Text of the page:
Lupus Awareness Month is coming to a close, signaling one thing – summer is on its way! While I am thrilled to not be freezing – I live near the Canadian border – the heat and sun scare bit me just a bit. Why? Well, I am one of the 2/3 of lupus patients who struggle with photosensitivity.
What exactly is photosensitivity you ask? It is a complex symptom that is considered a “major” symptoms for many lupus patients. According to the American College of Rheumatology, it is defined as a skin rash due to an abnormal reaction to sunlight. But for Lupus patients, fever, fatigue, weakness and pain come also come along with this rash. For me, this occurs even after just 5 – 10 minutes in the sun. Over the next 24 hours, I usually will get a fever, rash, extreme fatigue, heart palpitations…and by the next day, be covered in mouth sores.
In fact, the heat and sun were such an issue for me, that it was a major factor in my family’s move from sunny, beautiful South Florida to upstate NY – the state I was born in. Of course, there are still sunny days here, but nothing like the intensity of a hot Florida summer day.
So, what do I do when life forces me outside? For starters, I’ve invested in hats, and light long-sleeved clothing. I also try so schedule events out of peak sun times – 10 – 2 pm – and I take advantage of overcast, cloudy days. It’s those days I typically will go hiking at one of the amazing waterfalls or parks here in NY.
I also wear my trusty Shade Sensor, and have done so for the past year. (Watch a great video on how Shade works, here).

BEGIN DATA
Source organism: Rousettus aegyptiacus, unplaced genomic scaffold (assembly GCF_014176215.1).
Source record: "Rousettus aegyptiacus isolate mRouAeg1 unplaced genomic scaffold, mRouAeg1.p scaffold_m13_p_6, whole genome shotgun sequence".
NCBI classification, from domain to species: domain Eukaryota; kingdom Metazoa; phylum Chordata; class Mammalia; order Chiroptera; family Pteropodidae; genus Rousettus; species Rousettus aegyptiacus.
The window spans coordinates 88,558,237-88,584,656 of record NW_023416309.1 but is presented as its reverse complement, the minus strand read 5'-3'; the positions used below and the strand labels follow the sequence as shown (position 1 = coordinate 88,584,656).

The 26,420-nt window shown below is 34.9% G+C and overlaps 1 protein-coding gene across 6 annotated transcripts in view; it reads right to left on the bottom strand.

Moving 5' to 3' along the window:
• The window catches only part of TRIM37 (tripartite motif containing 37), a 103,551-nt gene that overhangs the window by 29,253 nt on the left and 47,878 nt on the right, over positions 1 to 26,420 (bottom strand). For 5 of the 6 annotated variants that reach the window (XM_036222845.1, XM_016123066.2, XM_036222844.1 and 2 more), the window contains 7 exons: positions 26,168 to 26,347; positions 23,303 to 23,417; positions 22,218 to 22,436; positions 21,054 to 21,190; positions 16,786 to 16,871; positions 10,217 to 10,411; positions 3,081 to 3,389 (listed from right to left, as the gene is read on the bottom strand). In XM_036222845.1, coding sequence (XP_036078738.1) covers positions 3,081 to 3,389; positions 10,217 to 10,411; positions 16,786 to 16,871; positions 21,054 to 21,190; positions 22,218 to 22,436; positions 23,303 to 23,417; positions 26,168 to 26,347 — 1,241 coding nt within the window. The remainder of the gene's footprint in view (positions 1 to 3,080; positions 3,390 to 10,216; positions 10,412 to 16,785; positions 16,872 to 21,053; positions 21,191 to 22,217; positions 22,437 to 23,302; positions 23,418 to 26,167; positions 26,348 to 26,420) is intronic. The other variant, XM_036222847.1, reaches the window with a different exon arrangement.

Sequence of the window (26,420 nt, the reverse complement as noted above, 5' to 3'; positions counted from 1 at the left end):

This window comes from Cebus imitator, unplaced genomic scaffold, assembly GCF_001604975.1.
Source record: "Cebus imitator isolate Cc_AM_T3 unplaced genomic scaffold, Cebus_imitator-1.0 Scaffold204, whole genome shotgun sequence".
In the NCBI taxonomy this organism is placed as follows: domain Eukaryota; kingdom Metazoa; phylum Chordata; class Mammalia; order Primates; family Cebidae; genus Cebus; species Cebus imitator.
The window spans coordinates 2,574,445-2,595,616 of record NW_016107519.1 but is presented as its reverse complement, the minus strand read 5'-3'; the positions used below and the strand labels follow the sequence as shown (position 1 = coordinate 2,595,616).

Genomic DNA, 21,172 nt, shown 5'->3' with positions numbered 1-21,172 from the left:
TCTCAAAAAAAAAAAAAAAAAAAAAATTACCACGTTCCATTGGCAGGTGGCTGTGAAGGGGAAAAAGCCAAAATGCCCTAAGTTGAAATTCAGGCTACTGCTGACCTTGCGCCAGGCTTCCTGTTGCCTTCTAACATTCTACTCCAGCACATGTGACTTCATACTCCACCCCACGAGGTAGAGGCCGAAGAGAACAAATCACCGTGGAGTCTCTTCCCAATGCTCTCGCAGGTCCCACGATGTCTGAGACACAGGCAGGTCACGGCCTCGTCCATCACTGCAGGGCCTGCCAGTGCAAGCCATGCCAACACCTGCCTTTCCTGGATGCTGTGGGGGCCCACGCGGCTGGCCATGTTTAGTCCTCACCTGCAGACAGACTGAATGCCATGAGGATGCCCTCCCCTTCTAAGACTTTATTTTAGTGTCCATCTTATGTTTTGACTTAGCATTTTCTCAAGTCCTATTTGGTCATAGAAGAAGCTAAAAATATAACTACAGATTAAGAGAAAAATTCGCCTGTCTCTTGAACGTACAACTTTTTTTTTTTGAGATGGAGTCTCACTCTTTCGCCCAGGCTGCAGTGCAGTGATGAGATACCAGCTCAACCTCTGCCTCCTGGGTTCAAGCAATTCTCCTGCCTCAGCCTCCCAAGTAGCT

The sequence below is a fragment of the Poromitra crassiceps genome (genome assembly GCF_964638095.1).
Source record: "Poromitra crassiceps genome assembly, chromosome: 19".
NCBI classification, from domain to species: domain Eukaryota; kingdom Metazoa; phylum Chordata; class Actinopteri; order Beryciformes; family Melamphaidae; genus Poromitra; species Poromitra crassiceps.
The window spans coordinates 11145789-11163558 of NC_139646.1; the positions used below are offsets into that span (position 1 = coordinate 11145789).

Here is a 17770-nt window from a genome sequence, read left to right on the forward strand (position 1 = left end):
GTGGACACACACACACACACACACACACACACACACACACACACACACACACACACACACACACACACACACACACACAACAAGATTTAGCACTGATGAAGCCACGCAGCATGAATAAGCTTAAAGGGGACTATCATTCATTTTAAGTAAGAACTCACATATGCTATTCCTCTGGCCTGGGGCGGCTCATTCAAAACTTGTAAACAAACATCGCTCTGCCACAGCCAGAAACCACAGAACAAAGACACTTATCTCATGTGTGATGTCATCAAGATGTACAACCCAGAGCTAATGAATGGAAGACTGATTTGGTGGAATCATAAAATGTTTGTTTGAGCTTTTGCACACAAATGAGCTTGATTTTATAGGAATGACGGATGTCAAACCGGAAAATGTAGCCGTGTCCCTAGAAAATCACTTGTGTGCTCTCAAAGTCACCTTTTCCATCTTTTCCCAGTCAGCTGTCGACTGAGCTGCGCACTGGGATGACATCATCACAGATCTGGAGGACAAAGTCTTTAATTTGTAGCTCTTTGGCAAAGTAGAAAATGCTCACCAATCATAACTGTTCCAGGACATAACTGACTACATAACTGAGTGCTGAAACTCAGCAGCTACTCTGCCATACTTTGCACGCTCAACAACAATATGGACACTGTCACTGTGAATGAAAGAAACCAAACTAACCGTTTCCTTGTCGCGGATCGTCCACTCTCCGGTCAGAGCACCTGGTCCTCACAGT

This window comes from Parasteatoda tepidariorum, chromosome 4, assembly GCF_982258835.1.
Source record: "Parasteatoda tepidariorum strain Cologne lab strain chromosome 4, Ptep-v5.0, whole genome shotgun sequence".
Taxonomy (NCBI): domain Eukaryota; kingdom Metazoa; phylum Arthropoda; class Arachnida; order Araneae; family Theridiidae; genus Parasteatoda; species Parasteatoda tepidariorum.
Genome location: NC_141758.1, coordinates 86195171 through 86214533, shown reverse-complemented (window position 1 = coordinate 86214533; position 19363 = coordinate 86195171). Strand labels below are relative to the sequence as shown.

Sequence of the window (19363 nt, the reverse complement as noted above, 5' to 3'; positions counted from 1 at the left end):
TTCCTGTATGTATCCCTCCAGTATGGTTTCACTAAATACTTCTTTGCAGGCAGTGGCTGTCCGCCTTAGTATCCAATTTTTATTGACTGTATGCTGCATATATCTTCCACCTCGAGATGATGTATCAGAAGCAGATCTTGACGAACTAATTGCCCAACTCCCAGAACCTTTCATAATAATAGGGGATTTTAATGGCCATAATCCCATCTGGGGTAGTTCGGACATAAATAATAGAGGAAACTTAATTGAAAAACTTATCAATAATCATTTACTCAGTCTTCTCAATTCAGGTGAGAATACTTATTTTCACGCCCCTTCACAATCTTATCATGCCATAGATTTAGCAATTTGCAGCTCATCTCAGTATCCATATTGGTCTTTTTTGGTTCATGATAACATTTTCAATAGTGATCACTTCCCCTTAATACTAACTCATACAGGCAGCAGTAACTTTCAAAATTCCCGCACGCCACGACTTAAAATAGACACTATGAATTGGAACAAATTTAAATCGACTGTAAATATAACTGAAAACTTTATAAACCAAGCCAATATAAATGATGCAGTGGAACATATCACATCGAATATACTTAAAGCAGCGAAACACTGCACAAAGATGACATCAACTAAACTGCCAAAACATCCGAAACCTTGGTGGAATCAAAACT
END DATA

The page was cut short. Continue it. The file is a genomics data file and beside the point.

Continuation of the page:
Plus, you can now get a $30 discount with the coupon “CHICK30”
Shade is the most accurate, wearable UVA and UVB sensor in the world. It clips easily onto any outfit you are wearing and measures how much UV light you are getting -indoors or out. This information is uploaded to a handy app on your cell phone, and over time, you will learn what your threshold of sunlight is before symptoms begin.
When you first start using your Shade sensor and app, you should be diligent in keeping track of your daily symptoms (there is a section for this in the app). If you are out in the sun say for a company picnic, and you have symptoms the next day, take a look at how much sun exposure you got the day before. Then set a threshold for the app to alert you when you are approaching this amount. Then, take it indoors before you get too much sun and start exhibiting symptoms.
So, how can you get this amazing device? You can check out the company’s website at www.WearShade.com
With sunlight being a major trigger for lupus flare ups, the Shade sensor is another great tool in our chronic illness arsenal. To learn more about the product, check out this awesome video highlighting professional soccer player Shannon Boxx and how she uses Shade to help her decrease Lupus flares.
Let me know if you have any questions!